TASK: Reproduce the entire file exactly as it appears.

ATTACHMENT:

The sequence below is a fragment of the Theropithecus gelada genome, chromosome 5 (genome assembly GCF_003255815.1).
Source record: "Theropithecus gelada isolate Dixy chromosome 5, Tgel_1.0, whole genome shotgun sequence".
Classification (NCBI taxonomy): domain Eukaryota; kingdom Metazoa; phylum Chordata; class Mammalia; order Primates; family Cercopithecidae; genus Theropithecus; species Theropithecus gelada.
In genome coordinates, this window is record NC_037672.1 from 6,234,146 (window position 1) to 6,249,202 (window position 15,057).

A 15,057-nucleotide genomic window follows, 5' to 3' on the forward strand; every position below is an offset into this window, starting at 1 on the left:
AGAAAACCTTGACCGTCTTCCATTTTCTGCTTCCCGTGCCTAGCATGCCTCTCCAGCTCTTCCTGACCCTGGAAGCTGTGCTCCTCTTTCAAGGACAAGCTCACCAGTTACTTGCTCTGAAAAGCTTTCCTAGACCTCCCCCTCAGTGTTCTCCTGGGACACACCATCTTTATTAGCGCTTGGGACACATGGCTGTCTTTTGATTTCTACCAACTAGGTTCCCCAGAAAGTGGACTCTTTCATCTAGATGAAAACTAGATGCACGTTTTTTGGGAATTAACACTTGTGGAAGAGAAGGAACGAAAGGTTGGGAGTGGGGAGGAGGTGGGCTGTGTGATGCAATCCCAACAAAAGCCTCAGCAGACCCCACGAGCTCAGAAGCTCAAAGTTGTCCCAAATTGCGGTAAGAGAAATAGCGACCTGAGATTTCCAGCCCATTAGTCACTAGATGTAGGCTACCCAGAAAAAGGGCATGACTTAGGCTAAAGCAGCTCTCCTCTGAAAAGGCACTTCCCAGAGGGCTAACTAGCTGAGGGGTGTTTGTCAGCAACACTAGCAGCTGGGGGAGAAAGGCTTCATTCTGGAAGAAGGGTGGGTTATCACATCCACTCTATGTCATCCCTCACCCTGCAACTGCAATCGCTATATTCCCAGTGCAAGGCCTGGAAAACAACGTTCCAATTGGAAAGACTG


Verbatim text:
The sequence below is a fragment of the Theropithecus gelada genome, chromosome 5 (genome assembly GCF_003255815.1).
Source record: "Theropithecus gelada isolate Dixy chromosome 5, Tgel_1.0, whole genome shotgun sequence".
Classification (NCBI taxonomy): domain Eukaryota; kingdom Metazoa; phylum Chordata; class Mammalia; order Primates; family Cercopithecidae; genus Theropithecus; species Theropithecus gelada.
In genome coordinates, this window is record NC_037672.1 from 6,234,146 (window position 1) to 6,249,202 (window position 15,057).

A 15,057-nucleotide genomic window follows, 5' to 3' on the forward strand; every position below is an offset into this window, starting at 1 on the left:
AGAAAACCTTGACCGTCTTCCATTTTCTGCTTCCCGTGCCTAGCATGCCTCTCCAGCTCTTCCTGACCCTGGAAGCTGTGCTCCTCTTTCAAGGACAAGCTCACCAGTTACTTGCTCTGAAAAGCTTTCCTAGACCTCCCCCTCAGTGTTCTCCTGGGACACACCATCTTTATTAGCGCTTGGGACACATGGCTGTCTTTTGATTTCTACCAACTAGGTTCCCCAGAAAGTGGACTCTTTCATCTAGATGAAAACTAGATGCACGTTTTTTGGGAATTAACACTTGTGGAAGAGAAGGAACGAAAGGTTGGGAGTGGGGAGGAGGTGGGCTGTGTGATGCAATCCCAACAAAAGCCTCAGCAGACCCCACGAGCTCAGAAGCTCAAAGTTGTCCCAAATTGCGGTAAGAGAAATAGCGACCTGAGATTTCCAGCCCATTAGTCACTAGATGTAGGCTACCCAGAAAAAGGGCATGACTTAGGCTAAAGCAGCTCTCCTCTGAAAAGGCACTTCCCAGAGGGCTAACTAGCTGAGGGGTGTTTGTCAGCAACACTAGCAGCTGGGGGAGAAAGGCTTCATTCTGGAAGAAGGGTGGGTTATCACATCCACTCTATGTCATCCCTCACCCTGCAACTGCAATCGCTATATTCCCAGTGCAAGGCCTGGAAAACAACGTTCCAATTGGAAAGACTG